Unlike previous years, I found I was unable to overhear the difference between a show and the loudspeakers from inside the vendor room, so I missed about the first 10 minutes of this set from inside the vendor room. I very quickly understood why this was a mistake, as the band sounded incredibly invigorated and among the most grateful bands to ever play here. Just a few weeks ago I had no idea what to expect musically, and three albums in I found myself absolutely enthralled by their music. And fortunately they played many of those tunes, including the incredibly touching "Follow Me" which is partially a love song, and they called up a woman from the front row and sang the song to her in what was one of the more emotional moments of the fest.
I had to sit way up top for this set because of how packed the venue was for Myrath, and anyone who was there in 2013 knows exactly why. I did not expect the guys to be able to top their previous set because the adverse circumstances that triggered that je ne sais quoi are basically impossible to replicate. However, their set was simply unimpeachable and the band and crowd energy and enthusiasm were second to none. And this time they actually had the entire band - Elyes Bouchoucha was not present last year, and his entrance was greeted with triple the enthusiasm as everyone else's. Meeting Bouchoucha later was an incredibly poignant moment for me, as he was the very first metal musician I ever made friends with, eight years ago on Facebook. I hadn't really spoken to him in six years, but he still recognized me on sight and gave me one of the biggest hugs I've ever had. We only spoke about 15 minutes, but it was one of those unforgettable moments that reminds you why PPUSA is a family.
MIKE PORTNOY'S SHATTERED FORTRESS
It was certainly unjust for Portnoy to never get the chance to play the 12 Steps Suite with DT as originally intended. But fortunately we have this, to bring closure to something I've longed for for eight years - nine years, if you also count me never having seen Portnoy in concert before. The 12 Steps Suite is basically sacred ground for me and watching it come to life on stage with beautiful visuals was simply a watershed moment in my musical lifetime. I took more footage of this show than many of the others put together, to preserve this forever. It's one of those moments where I feel immensely grateful that I was able to emerge from Houston a week after Harvey, to get to witness this. One of those moments where I felt blessed beyond measure.
Nothing these guys and gal could do could bring them out of the shadow of replacing Teramaze (which deserves a digression). It was a very tragic circumstance for me as Teramaze's singer and bassist were two of the people I spent the most time with that weekend, and felt welcomed the most by, and the moment Nathan (the singer) spotted me in the Courtyard wanting to ensure I got a picture with him, was the exact moment I read Teramaze would be unable to perform. I awkwardly took the picture, simply not knowing what to tell these guys, and instead of partying that night, went back to the hotel completely crushed, needing to spend the remaining evening and much of Thursday processing the news and slowly letting go of one of my dream sets. This was not like Anubis Gate where, despite being an enormous disappointment, it was two months in advance; (most of) Teramaze were literally there in the venue, becoming my friends, before they had to cancel. It took until Twilight Force's set to feel normal again.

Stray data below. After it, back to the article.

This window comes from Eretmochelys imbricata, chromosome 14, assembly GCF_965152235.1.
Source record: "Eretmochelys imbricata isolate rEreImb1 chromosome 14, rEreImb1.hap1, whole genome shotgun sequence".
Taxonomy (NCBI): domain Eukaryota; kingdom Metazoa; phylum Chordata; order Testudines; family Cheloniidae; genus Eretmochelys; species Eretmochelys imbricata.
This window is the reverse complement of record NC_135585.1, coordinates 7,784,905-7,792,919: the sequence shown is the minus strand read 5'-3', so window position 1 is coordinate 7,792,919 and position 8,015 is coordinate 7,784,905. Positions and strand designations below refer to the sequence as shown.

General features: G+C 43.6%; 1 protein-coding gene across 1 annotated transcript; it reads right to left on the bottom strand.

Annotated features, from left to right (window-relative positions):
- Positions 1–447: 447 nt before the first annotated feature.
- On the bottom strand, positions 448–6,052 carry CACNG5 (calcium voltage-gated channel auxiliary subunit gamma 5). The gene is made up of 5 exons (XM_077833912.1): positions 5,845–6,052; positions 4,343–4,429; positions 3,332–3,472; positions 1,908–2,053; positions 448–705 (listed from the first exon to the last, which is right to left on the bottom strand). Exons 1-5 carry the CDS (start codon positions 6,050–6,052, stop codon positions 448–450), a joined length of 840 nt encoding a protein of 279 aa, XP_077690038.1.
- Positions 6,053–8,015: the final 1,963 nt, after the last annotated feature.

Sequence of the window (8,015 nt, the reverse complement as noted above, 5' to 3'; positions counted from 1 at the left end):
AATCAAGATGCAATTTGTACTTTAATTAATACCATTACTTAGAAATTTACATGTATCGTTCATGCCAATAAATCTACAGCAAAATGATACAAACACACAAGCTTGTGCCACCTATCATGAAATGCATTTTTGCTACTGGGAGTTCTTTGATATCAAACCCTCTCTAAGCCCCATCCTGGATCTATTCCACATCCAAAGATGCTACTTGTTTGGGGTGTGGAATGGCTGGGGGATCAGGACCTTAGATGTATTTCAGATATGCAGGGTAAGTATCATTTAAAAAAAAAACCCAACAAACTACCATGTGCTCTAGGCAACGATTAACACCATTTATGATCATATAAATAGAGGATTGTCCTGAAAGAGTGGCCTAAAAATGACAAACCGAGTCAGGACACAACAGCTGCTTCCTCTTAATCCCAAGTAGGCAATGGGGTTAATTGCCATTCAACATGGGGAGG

Despite all that, though, Seven Spires put on a stellar set, sounding incredibly tight and skull-crushingly intense, incorporating Arch Enemy-styled growled passages into a Nevermore-inspired proggy classic metal framework. I eventually got tired of standing and exhausted by the intensity of the music and went outside to line up for Myrath's autographs. In any other circumstance I'd probably have stayed for longer.
Also unfortunately for these guys, the sound was very boomy and poorly mixed, which for a rough-sounding vocalist like Nils Molin is a serious defect, as I couldn't really hear what he was singing. The band performed well but their music blended together. They did mix it up by throwing in bass and drum solos, unexpectedly for a heavy/power outfit, in an attempt to break the mold. They did, to an extent, but if the mold itself is not operating at full potential then there is not much that can be done.
SNOWY SHAW I missed, to go get a large dinner at Sausalito's.
I would never pick up a Pain album due to his association with Hypocrisy, a type of band I stay away from with a six-foot pole. If Pain hadn't been touted as unique and experimental, I wouldn't watch this either. I did stay for about 25 minutes of the set and the constant hypnotic wall of sound and techno influences made for an odd but compelling style for the festival, including the bizarrely shaded lighting that may have amplified the hypnotic effect of the music. Think an industrial and extreme-tinged version of The Smashing Pumpkins and this is about what you get.
Very few bands have three lead vocalists on whom their music is almost completely dependent, but in that elite company one of the primary commandments is to make the singers audible and distinct. Unfortunately, the poor sound quality at this set made it difficult to follow several of the songs and distinguish one from another, and I gave up on trying to fill in the setlist near the end as a result. I have mixed opinions about Nils Molin as the male clean singer and this set confirmed it both ways. He has excellent range but his tone is not as clear as Jake E's, who had fit the pop-rock elements perfectly. I eventually nodded off during this set.
Many fans, even established Katatonia listeners, have said that the band are spotty live and can be either enormously captivating and haunting, or incredibly boring and lifeless. But on the PPUSA stage, they fell decidedly into the former category. Katatonia is one band whose sound must be utterly perfect, and the soundman delivered, bringing out all of the hauntingly atmospheric qualities that make Katatonia's music what it is while also putting enormous punch behind the drums and guitars. The constantly flashing strobe lights and nearly completely obscured band members were quite controversial, but for me they amplified the haunted mood of the set, the sort of feeling that someone is there even when you can't physically see them that scares the wits out of you. And for old-school Katatonia diehards, there was one song on which Anders Nystrom threw in a few screams!
Great write up. I know this took some time. Enjoyed reading it.
I also just had to add I attended PP in 2005 just after Katrina took nearly everything I own. I hope Harvey didn't do as much to you. Also a bit of Irony here in that Orphaned Land played that year as well. I will never forget it!
Kudos for making the trip, and best to you and the Houston area.